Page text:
The city of Belfast is in the spotlight for how it administers General Assistance funds for the second time in recent history.
Just a few years ago, the city wrangled with the Maine Department of Health and Human Services and in 2017 had to pay the state about $100,000 to resolve a dispute over reimbursement for benefits given to people in need.
The city came to the attention of the agency in 2016, when state officials noticed that spending on General Assistance had skyrocketed in just a year. Spending in the city went from $23,000 for the 2014-15 fiscal year to $320,000 for the 2015-16 fiscal year.
An auditor from the agency visited Belfast and reviewed program files, finding reported problems that ranged from incomplete paperwork to awarding General Assistance to people who should not have qualified or funding expenses that should not have been covered.
Why the dramatic changes in spending? Belfast City Councilor Neal Harkness said that in 2014 and 2015, the city employed a General Assistance administrator who had “basic philosophical differences” with the program’s intent. Spending plummeted, although need did not, he said.
“It was like, well, pull yourself up by the bootstraps,” he said Wednesday. “She was discouraging people from even applying.”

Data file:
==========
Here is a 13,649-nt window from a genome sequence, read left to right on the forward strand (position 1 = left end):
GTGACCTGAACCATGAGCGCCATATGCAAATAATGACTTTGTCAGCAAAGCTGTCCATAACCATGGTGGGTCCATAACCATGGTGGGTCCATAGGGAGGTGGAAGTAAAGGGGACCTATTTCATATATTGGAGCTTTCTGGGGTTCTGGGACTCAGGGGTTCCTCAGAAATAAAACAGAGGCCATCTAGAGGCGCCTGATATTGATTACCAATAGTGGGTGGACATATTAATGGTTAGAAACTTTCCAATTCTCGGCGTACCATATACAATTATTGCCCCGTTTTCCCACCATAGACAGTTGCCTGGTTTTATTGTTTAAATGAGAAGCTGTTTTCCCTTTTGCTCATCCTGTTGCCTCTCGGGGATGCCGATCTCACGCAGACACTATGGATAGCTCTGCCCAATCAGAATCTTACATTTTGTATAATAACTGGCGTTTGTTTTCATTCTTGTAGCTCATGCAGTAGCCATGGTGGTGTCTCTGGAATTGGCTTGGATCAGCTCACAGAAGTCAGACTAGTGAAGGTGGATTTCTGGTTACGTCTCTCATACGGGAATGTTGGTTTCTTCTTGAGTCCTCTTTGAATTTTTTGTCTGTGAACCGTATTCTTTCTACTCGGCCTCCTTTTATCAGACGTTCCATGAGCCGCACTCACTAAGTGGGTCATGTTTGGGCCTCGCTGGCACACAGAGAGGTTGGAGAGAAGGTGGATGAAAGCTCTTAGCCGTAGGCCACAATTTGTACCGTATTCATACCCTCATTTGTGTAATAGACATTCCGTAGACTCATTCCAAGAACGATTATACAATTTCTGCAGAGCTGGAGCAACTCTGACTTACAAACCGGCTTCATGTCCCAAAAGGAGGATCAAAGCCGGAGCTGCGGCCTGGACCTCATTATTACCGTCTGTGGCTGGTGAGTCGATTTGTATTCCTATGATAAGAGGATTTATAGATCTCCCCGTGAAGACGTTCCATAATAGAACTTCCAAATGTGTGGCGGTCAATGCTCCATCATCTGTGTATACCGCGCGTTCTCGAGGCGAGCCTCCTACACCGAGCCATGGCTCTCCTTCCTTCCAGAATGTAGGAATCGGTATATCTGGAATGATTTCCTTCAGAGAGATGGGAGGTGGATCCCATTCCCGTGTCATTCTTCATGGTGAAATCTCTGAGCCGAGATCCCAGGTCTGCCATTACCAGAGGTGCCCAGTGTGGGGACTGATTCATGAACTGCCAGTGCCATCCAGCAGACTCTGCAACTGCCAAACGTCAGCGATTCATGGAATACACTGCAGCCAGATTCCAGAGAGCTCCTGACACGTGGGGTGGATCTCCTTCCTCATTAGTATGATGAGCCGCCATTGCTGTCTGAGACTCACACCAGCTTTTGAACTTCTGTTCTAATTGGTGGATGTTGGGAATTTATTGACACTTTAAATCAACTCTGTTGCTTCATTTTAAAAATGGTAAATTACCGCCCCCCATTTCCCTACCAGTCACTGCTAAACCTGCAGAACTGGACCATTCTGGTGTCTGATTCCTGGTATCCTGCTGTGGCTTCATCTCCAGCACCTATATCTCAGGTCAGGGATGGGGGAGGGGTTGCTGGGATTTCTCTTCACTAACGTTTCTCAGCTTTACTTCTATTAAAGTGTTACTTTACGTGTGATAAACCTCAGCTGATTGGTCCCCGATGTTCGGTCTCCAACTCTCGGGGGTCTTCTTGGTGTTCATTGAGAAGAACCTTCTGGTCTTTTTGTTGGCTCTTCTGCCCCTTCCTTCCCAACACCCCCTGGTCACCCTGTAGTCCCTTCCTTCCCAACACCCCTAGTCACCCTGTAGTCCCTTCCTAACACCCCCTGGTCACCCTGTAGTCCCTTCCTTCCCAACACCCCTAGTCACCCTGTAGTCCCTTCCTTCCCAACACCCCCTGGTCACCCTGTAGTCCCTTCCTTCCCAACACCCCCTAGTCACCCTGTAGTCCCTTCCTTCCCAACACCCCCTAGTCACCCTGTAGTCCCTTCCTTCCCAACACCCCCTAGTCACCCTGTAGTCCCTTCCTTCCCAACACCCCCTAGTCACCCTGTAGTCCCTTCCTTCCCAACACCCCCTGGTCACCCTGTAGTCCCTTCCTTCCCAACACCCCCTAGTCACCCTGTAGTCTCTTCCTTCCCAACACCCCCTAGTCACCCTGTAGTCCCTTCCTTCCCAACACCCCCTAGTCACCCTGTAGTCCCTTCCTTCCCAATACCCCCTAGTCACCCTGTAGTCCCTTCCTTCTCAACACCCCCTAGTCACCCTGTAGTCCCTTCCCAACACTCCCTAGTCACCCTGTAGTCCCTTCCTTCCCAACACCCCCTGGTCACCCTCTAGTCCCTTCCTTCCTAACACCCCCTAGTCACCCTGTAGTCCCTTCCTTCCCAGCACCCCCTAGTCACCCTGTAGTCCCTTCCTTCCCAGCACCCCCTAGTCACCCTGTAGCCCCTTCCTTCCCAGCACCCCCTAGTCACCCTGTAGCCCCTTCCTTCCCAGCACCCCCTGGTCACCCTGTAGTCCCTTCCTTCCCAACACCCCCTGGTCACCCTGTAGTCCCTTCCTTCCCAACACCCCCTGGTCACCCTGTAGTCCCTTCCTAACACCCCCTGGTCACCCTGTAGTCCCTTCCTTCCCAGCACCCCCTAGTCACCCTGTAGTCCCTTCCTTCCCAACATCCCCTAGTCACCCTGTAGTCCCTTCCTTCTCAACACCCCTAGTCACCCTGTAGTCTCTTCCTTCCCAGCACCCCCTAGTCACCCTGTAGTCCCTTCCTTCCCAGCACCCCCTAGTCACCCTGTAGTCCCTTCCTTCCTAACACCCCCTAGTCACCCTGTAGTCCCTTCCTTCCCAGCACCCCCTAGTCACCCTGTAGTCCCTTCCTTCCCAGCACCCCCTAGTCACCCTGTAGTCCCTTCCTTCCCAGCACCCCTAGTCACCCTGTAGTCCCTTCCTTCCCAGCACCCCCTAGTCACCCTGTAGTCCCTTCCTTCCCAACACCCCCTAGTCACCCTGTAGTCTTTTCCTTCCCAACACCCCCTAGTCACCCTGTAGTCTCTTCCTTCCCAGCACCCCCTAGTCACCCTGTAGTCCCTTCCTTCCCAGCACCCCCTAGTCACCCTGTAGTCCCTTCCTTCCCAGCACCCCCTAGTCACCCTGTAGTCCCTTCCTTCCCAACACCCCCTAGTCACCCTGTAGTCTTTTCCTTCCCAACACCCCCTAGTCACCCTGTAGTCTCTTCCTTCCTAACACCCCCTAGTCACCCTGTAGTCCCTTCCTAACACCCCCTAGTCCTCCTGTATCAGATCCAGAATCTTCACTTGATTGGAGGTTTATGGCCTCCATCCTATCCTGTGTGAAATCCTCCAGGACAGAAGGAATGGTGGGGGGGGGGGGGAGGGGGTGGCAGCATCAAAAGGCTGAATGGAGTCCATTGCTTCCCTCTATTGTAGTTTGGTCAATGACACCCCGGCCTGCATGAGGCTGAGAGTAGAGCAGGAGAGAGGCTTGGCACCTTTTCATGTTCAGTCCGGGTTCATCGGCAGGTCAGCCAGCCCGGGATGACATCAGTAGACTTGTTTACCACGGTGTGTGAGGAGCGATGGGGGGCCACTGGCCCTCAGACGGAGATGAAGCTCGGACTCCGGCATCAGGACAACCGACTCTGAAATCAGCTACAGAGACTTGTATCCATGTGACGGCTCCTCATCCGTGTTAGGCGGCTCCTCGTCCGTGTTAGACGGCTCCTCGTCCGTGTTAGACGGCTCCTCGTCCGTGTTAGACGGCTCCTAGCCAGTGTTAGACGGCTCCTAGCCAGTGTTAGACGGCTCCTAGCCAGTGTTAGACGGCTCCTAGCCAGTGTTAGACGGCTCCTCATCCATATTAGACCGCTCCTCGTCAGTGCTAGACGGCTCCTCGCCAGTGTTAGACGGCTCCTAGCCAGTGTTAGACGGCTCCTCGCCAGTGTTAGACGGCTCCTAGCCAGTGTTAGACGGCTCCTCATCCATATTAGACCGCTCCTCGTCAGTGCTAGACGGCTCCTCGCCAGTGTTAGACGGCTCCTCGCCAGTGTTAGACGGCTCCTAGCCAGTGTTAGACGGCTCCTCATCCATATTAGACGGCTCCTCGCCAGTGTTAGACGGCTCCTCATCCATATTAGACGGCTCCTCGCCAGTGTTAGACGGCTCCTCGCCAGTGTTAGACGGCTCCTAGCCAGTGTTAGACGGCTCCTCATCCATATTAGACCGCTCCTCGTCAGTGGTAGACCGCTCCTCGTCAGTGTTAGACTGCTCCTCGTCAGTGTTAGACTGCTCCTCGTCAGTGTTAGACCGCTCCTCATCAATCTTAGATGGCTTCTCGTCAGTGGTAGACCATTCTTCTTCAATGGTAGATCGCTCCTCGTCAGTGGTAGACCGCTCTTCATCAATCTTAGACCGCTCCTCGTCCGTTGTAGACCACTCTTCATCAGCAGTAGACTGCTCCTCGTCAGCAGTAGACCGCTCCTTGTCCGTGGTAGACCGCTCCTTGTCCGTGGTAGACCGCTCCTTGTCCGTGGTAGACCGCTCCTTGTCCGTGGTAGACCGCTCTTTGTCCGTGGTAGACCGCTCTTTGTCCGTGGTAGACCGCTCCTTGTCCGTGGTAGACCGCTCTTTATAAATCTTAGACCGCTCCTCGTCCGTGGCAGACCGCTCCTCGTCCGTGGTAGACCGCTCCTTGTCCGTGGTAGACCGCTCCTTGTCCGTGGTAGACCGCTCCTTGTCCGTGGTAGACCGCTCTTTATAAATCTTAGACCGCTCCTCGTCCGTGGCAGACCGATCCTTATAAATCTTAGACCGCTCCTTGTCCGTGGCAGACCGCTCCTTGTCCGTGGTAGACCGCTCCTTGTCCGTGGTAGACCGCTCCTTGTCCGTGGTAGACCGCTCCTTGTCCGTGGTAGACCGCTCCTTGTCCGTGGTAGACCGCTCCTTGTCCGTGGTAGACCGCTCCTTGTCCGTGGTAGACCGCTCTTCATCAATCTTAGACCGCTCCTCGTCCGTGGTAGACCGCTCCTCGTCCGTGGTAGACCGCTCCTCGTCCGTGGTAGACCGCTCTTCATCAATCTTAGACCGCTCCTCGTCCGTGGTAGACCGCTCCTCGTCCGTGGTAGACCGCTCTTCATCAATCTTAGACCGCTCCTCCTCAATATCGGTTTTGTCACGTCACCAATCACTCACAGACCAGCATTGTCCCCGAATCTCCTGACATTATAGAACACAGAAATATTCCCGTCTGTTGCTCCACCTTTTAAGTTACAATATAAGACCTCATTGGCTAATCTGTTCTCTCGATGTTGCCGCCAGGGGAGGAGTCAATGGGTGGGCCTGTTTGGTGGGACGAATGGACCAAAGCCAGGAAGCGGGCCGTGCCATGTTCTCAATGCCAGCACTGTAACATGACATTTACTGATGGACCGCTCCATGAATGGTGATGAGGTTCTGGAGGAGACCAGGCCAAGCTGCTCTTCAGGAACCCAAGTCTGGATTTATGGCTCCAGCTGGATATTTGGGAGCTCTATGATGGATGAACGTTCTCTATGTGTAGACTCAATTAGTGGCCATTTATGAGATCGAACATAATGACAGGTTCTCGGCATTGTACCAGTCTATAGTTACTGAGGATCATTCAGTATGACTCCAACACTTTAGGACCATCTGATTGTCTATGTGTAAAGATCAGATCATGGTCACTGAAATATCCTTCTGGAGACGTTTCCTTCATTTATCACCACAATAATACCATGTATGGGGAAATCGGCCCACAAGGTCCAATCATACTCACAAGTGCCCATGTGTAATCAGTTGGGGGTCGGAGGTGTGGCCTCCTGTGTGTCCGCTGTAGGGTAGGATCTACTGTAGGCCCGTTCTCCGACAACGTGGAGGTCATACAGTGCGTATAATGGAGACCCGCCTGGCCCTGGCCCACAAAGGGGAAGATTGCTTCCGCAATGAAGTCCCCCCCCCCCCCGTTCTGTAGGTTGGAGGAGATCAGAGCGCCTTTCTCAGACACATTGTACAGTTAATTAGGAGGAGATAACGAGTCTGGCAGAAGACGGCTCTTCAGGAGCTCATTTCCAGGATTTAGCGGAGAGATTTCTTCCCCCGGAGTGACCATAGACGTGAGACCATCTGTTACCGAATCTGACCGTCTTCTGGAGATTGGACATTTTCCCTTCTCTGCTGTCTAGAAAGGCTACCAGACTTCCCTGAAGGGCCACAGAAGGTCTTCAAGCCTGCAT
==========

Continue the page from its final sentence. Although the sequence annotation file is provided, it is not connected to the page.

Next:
That created another problem because the Greater Bay Area Ministerium, a group of area churches and faith organizations, use the General Assistance applications to determine eligibility for their own charitable programs, Harkness said.
“This woman wasn’t even letting them apply,” he said.
By 2015, churches were calling City Hall to complain about the city’s stinginess. That March, the council adopted a policy that favored applicants, and City Councilor Mike Hurley said that he wanted “people who are having a tough time to be greeted like this is a lifeboat.”
A month after the new policy took effect, the General Assistance administrator resigned, and the city began to spend more to help people who needed it. There was no shortage of need, thanks to the midcoast’s ongoing affordable housing problem, and layoffs and the eventual closure of Little River Apparel in Belfast, which put about 120 people, many of whom had physical or intellectual disabilities, out of work.
For a while, things were particularly grim. Harkness said he would see people sleeping on the porch of the American Legion Hall and that the city rented so many rooms for homeless people in local motels that one in particular had the nickname of “Belfast’s homeless shelter.”
This increased need, combined with paperwork mistakes and the inexperience of the next General Assistance administrator, led to the city’s tangle with Maine DHHS, the state audit and the agency’s taking “corrective action” against the city.
“We had to resubmit hundreds and hundreds of applications. We had to bring in outside help,” Harkness said. “It was a huge mess, all because we tried so hard to help homeless people. And now people are saying that we are telling people to live in the woods.”